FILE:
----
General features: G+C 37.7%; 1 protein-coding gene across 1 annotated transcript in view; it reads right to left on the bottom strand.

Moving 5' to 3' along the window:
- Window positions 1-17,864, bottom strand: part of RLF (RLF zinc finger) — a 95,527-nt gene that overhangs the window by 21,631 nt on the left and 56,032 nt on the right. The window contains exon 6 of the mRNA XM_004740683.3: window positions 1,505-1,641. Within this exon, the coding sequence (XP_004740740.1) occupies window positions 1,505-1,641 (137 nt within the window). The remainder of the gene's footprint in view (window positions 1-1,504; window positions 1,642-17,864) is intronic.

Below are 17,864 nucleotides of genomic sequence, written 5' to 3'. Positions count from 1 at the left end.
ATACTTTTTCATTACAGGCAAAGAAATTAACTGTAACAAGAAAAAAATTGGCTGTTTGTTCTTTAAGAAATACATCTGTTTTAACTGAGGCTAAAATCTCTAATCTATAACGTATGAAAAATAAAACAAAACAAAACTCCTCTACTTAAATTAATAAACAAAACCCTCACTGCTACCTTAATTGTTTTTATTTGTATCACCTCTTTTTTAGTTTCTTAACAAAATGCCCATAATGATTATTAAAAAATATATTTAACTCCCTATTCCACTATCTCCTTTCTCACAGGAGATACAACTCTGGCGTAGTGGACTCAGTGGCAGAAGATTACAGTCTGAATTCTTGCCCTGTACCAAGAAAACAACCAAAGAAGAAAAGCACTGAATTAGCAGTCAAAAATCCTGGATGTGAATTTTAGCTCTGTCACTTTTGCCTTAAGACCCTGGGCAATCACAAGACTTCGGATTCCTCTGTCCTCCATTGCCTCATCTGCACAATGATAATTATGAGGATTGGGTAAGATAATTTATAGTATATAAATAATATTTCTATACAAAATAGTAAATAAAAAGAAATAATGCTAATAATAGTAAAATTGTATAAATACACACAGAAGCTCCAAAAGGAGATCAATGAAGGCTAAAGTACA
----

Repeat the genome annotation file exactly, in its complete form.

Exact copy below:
General features: G+C 37.7%; 1 protein-coding gene across 1 annotated transcript in view; it reads right to left on the bottom strand.

Moving 5' to 3' along the window:
- Window positions 1-17,864, bottom strand: part of RLF (RLF zinc finger) — a 95,527-nt gene that overhangs the window by 21,631 nt on the left and 56,032 nt on the right. The window contains exon 6 of the mRNA XM_004740683.3: window positions 1,505-1,641. Within this exon, the coding sequence (XP_004740740.1) occupies window positions 1,505-1,641 (137 nt within the window). The remainder of the gene's footprint in view (window positions 1-1,504; window positions 1,642-17,864) is intronic.

Below are 17,864 nucleotides of genomic sequence, written 5' to 3'. Positions count from 1 at the left end.
ATACTTTTTCATTACAGGCAAAGAAATTAACTGTAACAAGAAAAAAATTGGCTGTTTGTTCTTTAAGAAATACATCTGTTTTAACTGAGGCTAAAATCTCTAATCTATAACGTATGAAAAATAAAACAAAACAAAACTCCTCTACTTAAATTAATAAACAAAACCCTCACTGCTACCTTAATTGTTTTTATTTGTATCACCTCTTTTTTAGTTTCTTAACAAAATGCCCATAATGATTATTAAAAAATATATTTAACTCCCTATTCCACTATCTCCTTTCTCACAGGAGATACAACTCTGGCGTAGTGGACTCAGTGGCAGAAGATTACAGTCTGAATTCTTGCCCTGTACCAAGAAAACAACCAAAGAAGAAAAGCACTGAATTAGCAGTCAAAAATCCTGGATGTGAATTTTAGCTCTGTCACTTTTGCCTTAAGACCCTGGGCAATCACAAGACTTCGGATTCCTCTGTCCTCCATTGCCTCATCTGCACAATGATAATTATGAGGATTGGGTAAGATAATTTATAGTATATAAATAATATTTCTATACAAAATAGTAAATAAAAAGAAATAATGCTAATAATAGTAAAATTGTATAAATACACACAGAAGCTCCAAAAGGAGATCAATGAAGGCTAAAGTACA